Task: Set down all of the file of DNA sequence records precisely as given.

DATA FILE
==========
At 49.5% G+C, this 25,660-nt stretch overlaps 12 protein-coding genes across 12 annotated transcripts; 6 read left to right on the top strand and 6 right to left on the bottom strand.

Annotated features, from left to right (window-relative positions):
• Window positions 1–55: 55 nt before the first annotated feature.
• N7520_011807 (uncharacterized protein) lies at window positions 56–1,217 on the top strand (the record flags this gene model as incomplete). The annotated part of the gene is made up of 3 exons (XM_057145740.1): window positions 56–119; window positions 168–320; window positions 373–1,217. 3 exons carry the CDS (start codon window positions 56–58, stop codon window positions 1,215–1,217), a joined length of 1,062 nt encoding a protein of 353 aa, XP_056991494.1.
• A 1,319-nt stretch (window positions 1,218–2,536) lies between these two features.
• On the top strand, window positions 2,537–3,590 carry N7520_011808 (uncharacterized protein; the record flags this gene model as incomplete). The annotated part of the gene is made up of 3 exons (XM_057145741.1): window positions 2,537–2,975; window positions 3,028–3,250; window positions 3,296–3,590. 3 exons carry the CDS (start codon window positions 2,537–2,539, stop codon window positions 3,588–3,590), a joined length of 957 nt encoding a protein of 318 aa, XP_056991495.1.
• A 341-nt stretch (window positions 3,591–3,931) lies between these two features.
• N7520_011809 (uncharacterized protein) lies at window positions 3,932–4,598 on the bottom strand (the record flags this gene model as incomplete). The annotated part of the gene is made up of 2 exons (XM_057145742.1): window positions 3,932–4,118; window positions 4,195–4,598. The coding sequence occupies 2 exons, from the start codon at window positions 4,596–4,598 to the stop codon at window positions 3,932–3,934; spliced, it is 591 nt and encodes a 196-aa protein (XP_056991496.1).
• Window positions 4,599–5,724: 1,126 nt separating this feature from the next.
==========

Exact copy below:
At 49.5% G+C, this 25,660-nt stretch overlaps 12 protein-coding genes across 12 annotated transcripts; 6 read left to right on the top strand and 6 right to left on the bottom strand.

Annotated features, from left to right (window-relative positions):
• Window positions 1–55: 55 nt before the first annotated feature.
• N7520_011807 (uncharacterized protein) lies at window positions 56–1,217 on the top strand (the record flags this gene model as incomplete). The annotated part of the gene is made up of 3 exons (XM_057145740.1): window positions 56–119; window positions 168–320; window positions 373–1,217. 3 exons carry the CDS (start codon window positions 56–58, stop codon window positions 1,215–1,217), a joined length of 1,062 nt encoding a protein of 353 aa, XP_056991494.1.
• A 1,319-nt stretch (window positions 1,218–2,536) lies between these two features.
• On the top strand, window positions 2,537–3,590 carry N7520_011808 (uncharacterized protein; the record flags this gene model as incomplete). The annotated part of the gene is made up of 3 exons (XM_057145741.1): window positions 2,537–2,975; window positions 3,028–3,250; window positions 3,296–3,590. 3 exons carry the CDS (start codon window positions 2,537–2,539, stop codon window positions 3,588–3,590), a joined length of 957 nt encoding a protein of 318 aa, XP_056991495.1.
• A 341-nt stretch (window positions 3,591–3,931) lies between these two features.
• N7520_011809 (uncharacterized protein) lies at window positions 3,932–4,598 on the bottom strand (the record flags this gene model as incomplete). The annotated part of the gene is made up of 2 exons (XM_057145742.1): window positions 3,932–4,118; window positions 4,195–4,598. The coding sequence occupies 2 exons, from the start codon at window positions 4,596–4,598 to the stop codon at window positions 3,932–3,934; spliced, it is 591 nt and encodes a 196-aa protein (XP_056991496.1).
• Window positions 4,599–5,724: 1,126 nt separating this feature from the next.